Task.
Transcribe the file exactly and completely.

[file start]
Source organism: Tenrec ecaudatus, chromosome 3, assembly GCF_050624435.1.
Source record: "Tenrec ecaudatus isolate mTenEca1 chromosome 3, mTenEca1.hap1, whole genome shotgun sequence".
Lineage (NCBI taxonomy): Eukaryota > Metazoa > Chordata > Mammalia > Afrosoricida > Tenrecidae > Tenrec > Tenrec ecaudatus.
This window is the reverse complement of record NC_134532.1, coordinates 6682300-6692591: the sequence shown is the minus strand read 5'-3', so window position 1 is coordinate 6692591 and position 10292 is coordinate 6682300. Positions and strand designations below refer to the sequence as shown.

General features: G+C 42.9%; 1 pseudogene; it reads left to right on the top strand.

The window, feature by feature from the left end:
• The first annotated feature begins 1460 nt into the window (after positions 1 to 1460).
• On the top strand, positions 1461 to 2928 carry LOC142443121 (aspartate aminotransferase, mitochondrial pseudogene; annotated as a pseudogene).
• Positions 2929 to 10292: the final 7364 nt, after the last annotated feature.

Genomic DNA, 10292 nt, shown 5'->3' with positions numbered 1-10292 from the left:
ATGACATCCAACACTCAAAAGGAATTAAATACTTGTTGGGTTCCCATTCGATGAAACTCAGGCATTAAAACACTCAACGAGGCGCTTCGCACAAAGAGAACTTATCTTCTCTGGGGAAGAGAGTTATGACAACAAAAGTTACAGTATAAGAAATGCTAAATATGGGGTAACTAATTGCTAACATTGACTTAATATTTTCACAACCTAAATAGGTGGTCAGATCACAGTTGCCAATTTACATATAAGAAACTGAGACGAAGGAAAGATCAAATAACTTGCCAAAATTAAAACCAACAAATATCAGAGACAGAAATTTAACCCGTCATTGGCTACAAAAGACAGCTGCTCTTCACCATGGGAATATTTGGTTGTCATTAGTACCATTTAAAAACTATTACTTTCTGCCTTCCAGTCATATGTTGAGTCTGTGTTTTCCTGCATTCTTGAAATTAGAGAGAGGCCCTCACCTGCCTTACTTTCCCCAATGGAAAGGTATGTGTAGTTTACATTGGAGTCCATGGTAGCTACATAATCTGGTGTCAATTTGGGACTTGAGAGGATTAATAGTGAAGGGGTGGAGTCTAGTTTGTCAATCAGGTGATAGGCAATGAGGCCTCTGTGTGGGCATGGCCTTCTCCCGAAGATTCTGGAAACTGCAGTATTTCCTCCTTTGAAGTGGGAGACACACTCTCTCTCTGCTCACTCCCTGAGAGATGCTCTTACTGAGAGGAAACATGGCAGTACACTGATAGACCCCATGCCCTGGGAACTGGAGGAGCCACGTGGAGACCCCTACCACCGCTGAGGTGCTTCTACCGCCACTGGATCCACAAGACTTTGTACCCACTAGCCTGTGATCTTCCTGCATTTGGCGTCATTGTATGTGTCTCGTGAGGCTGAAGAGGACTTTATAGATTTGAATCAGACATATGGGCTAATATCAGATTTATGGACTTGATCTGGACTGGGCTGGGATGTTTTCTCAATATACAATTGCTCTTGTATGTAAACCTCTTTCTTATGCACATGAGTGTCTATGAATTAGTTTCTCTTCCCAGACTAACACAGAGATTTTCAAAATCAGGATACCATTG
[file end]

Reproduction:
Source organism: Tenrec ecaudatus, chromosome 3, assembly GCF_050624435.1.
Source record: "Tenrec ecaudatus isolate mTenEca1 chromosome 3, mTenEca1.hap1, whole genome shotgun sequence".
Lineage (NCBI taxonomy): Eukaryota > Metazoa > Chordata > Mammalia > Afrosoricida > Tenrecidae > Tenrec > Tenrec ecaudatus.
This window is the reverse complement of record NC_134532.1, coordinates 6682300-6692591: the sequence shown is the minus strand read 5'-3', so window position 1 is coordinate 6692591 and position 10292 is coordinate 6682300. Positions and strand designations below refer to the sequence as shown.

General features: G+C 42.9%; 1 pseudogene; it reads left to right on the top strand.

The window, feature by feature from the left end:
• The first annotated feature begins 1460 nt into the window (after positions 1 to 1460).
• On the top strand, positions 1461 to 2928 carry LOC142443121 (aspartate aminotransferase, mitochondrial pseudogene; annotated as a pseudogene).
• Positions 2929 to 10292: the final 7364 nt, after the last annotated feature.

Genomic DNA, 10292 nt, shown 5'->3' with positions numbered 1-10292 from the left:
ATGACATCCAACACTCAAAAGGAATTAAATACTTGTTGGGTTCCCATTCGATGAAACTCAGGCATTAAAACACTCAACGAGGCGCTTCGCACAAAGAGAACTTATCTTCTCTGGGGAAGAGAGTTATGACAACAAAAGTTACAGTATAAGAAATGCTAAATATGGGGTAACTAATTGCTAACATTGACTTAATATTTTCACAACCTAAATAGGTGGTCAGATCACAGTTGCCAATTTACATATAAGAAACTGAGACGAAGGAAAGATCAAATAACTTGCCAAAATTAAAACCAACAAATATCAGAGACAGAAATTTAACCCGTCATTGGCTACAAAAGACAGCTGCTCTTCACCATGGGAATATTTGGTTGTCATTAGTACCATTTAAAAACTATTACTTTCTGCCTTCCAGTCATATGTTGAGTCTGTGTTTTCCTGCATTCTTGAAATTAGAGAGAGGCCCTCACCTGCCTTACTTTCCCCAATGGAAAGGTATGTGTAGTTTACATTGGAGTCCATGGTAGCTACATAATCTGGTGTCAATTTGGGACTTGAGAGGATTAATAGTGAAGGGGTGGAGTCTAGTTTGTCAATCAGGTGATAGGCAATGAGGCCTCTGTGTGGGCATGGCCTTCTCCCGAAGATTCTGGAAACTGCAGTATTTCCTCCTTTGAAGTGGGAGACACACTCTCTCTCTGCTCACTCCCTGAGAGATGCTCTTACTGAGAGGAAACATGGCAGTACACTGATAGACCCCATGCCCTGGGAACTGGAGGAGCCACGTGGAGACCCCTACCACCGCTGAGGTGCTTCTACCGCCACTGGATCCACAAGACTTTGTACCCACTAGCCTGTGATCTTCCTGCATTTGGCGTCATTGTATGTGTCTCGTGAGGCTGAAGAGGACTTTATAGATTTGAATCAGACATATGGGCTAATATCAGATTTATGGACTTGATCTGGACTGGGCTGGGATGTTTTCTCAATATACAATTGCTCTTGTATGTAAACCTCTTTCTTATGCACATGAGTGTCTATGAATTAGTTTCTCTTCCCAGACTAACACAGAGATTTTCAAAATCAGGATACCATTG